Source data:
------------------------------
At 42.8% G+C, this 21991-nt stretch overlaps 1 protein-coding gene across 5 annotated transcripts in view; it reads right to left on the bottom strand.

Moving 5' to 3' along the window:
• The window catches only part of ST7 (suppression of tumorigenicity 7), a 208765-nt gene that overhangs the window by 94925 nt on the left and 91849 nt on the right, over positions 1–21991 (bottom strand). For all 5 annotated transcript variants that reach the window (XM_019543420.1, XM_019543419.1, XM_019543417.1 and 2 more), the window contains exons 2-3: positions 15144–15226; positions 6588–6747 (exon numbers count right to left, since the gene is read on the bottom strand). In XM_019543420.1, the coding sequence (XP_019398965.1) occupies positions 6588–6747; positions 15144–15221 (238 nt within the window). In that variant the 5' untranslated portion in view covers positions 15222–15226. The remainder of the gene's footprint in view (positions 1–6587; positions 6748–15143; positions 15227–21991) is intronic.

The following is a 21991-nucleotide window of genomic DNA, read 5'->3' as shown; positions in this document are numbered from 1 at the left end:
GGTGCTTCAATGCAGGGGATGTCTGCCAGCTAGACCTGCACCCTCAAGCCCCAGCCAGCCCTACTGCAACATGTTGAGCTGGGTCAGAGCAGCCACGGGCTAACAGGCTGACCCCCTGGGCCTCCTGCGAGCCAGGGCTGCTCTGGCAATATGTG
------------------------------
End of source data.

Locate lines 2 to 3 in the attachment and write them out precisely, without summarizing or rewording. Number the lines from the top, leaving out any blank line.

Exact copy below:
Moving 5' to 3' along the window:
• The window catches only part of ST7 (suppression of tumorigenicity 7), a 208765-nt gene that overhangs the window by 94925 nt on the left and 91849 nt on the right, over positions 1–21991 (bottom strand). For all 5 annotated transcript variants that reach the window (XM_019543420.1, XM_019543419.1, XM_019543417.1 and 2 more), the window contains exons 2-3: positions 15144–15226; positions 6588–6747 (exon numbers count right to left, since the gene is read on the bottom strand). In XM_019543420.1, the coding sequence (XP_019398965.1) occupies positions 6588–6747; positions 15144–15221 (238 nt within the window). In that variant the 5' untranslated portion in view covers positions 15222–15226. The remainder of the gene's footprint in view (positions 1–6587; positions 6748–15143; positions 15227–21991) is intronic.